High growth and high potential, two qualities you’d associate with the celebrated emerging markets like Thailand, Vietnam, India. The former Soviet state of Poland? Less likely, but nonetheless its performance has been explosive in 2017. Indeed, looking at the best performing trackers of the year to date I-Shares MSCI Poland stands tall, having achieved a not insignificant +27.5%.
Unlike the success of the tracker, Poland’s success has not been overnight, with gradual and consistent annual GDP growth of 4.6% between the break-up of the Soviet Union in 1991 and the global recession of 2008. So what’s changed to get its markets moving?
At first glance, the answer is unclear. Growth remains consistent, if unremarkable, with the World Bank predicting GDP growth of 3.3% in 2017. The strength of the Polish Zloty against the US Dollar has helped, with the Polish Zloty appreciating 7.8% since the turn of the year. Yet this is just a single factor in its success.
Nick Vardy, an Associate of The Adam Smith Institute in London and keen proponent of the investment appeal of Eastern Europe points to the value in the region and an awakening of consciousness in the international investor:
“Eastern European Stock Markets are amongst the cheapest in the world…US stocks are as expensive relative to the rest of the world as they have ever been on a Cyclically Adjusted Price Earnings (CAPE) basis.”
On this basis, he expands, the S&P 500 currently trades at 25 times trailing earnings, with Emerging Europe just above 8. In increasingly uncertain times investors are looking abroad to less traditional markets for value and Poland, as well as the rest of Eastern Europe, seems a logical and enticing choice.
Poland’s Competitive Advantage
The logic of this investment is aided by two key intrinsic factors, an incredibly competitive cost of labour and an educated workforce. Whilst Poland cannot offer the same costs of labour of some of the Asia Pacific’s emerging markets, the cost of labour for Polish employees is only a quarter of that of Germany. As long as this holds firm, Poland’s strategic location in Central Europe will continue to provide an attractive location for European companies to locate manufacturing and food processing facilities.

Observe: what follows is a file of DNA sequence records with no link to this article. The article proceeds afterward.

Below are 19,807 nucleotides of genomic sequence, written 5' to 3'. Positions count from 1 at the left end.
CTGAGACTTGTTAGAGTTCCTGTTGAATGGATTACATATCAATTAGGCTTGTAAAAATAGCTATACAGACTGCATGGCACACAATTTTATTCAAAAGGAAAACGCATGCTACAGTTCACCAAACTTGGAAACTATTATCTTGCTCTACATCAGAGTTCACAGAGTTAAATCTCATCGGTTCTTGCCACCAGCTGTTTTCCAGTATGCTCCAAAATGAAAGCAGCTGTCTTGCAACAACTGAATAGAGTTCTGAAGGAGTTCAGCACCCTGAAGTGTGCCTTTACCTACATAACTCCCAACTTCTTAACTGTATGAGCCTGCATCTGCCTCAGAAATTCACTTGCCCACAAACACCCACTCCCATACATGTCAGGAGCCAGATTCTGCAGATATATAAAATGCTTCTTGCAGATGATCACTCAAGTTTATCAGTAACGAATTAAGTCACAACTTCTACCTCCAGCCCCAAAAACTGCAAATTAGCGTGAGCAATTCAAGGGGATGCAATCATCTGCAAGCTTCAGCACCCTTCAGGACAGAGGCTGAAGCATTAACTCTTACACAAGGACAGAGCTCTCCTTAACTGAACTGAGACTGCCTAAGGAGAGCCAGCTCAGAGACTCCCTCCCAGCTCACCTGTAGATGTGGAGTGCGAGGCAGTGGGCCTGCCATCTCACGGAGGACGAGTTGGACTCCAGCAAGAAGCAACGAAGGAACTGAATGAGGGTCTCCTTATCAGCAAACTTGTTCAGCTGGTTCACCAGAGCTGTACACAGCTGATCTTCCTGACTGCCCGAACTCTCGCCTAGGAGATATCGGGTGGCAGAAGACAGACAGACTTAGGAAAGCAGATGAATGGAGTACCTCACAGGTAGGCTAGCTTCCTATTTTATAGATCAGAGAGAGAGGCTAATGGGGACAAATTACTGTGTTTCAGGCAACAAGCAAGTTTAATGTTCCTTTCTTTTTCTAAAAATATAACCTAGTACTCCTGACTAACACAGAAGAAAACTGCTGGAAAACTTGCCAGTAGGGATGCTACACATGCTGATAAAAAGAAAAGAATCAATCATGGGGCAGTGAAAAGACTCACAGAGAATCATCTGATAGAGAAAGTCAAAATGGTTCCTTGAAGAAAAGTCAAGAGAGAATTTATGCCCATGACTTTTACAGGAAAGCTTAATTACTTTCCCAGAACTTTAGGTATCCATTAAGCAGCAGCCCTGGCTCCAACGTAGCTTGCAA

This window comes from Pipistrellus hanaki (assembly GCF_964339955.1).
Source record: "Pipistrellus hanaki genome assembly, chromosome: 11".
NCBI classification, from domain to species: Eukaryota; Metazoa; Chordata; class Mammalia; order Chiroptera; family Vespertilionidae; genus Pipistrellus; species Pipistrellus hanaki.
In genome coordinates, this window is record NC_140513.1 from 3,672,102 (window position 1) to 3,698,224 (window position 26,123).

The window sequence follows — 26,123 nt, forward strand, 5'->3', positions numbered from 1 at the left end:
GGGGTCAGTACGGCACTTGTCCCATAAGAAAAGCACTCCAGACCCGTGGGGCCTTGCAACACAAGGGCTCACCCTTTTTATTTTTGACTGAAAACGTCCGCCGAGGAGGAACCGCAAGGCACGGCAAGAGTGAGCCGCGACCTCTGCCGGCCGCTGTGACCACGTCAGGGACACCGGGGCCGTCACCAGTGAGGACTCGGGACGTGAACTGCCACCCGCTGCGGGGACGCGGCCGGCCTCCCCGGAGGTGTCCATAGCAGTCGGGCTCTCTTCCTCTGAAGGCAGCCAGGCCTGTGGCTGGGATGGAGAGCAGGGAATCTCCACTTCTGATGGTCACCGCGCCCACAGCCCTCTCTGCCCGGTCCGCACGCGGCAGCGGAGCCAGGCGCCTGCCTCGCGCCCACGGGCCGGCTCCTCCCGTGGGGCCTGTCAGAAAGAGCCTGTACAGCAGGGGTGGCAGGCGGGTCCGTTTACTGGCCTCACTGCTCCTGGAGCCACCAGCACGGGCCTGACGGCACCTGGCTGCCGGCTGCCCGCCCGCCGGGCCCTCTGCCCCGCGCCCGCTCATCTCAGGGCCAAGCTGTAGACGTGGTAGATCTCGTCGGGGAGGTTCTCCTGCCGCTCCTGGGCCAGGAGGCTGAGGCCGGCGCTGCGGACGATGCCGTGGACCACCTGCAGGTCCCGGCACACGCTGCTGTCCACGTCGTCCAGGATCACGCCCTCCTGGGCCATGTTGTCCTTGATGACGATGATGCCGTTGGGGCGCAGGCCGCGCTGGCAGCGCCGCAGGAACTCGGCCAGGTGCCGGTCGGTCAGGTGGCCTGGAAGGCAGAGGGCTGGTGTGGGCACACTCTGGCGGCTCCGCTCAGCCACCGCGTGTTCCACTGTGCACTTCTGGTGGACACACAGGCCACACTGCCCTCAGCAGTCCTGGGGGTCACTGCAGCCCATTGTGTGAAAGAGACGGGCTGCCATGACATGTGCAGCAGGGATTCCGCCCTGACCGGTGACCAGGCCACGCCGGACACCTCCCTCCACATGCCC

In addition, Polish businesses can find a workforce in which 22% of the population aged 24 or above have some form of tertiary education and the sixth highest levels of English language proficiency in the world. McKinsey recently highlighted the “come for the savings stay for the quality” approach businesses are taking with Poland.
Google has recently set up a hub for entrepreneurs called Campus Warsaw and there remain further signs Poland is becoming an easier place for transnational companies to do business. Between 2009 and 2014 Poland progressed from 76th to 32nd in the World Bank’s ease-of-doing business rankings. Poland is open for business.
A Burgeoning Domestic Market
Nevertheless, while international expansion is key to Poland’s success, internal demand is robust, to the point where it was largely credited with Poland being able to resist the recessions caused by the global financial crash (Poland did not enter recession at all). Indeed GDP purchasing power growth per capita as a percentage of Western European GDP almost doubled between 1991 and 2013 from 32% to 60%. In the same period, this far outstripped its Eastern European neighbours, Czech Republic (65-82), Hungary (48-55), Bulgaria (38-40) and Romania (29-35). This has a snowball effect. As the gap narrows with Western Europe, Poland will become less dependent on that international investment, with a domestic market which will insulate it better from macroeconomic influences. It is submitted this will reduce an element of the risk of the investment.
Clouds on the Horizon
This all said, Poland without doubt faces challenges over the coming decades. Like all European countries, an ageing population will put strain on public services, with (as McKinsey notes) a “shrinking tax base being accompanied by increasing demand for healthcare”.
Alongside this Poland’s international trade would be put under threat by any EU disintegration with its low cost labour base facing added competitive pressure from Asia Pacific’s emerging markets, as Poland is likely to face similar trade tariffs of its oriental competitors.
This accepted, Poland possesses inherent advantages both as to cost and as to its strategic location as a market within 1,000 kilometres of over 200 million European consumers which will remain relevant into the distant future. Perhaps now’s the time to have a look at Poland. If we’re in a “long overdue” bull market in Emerging Markets as Nick Vardy boldly predicts then don’t bet against Poland being one of its major winners.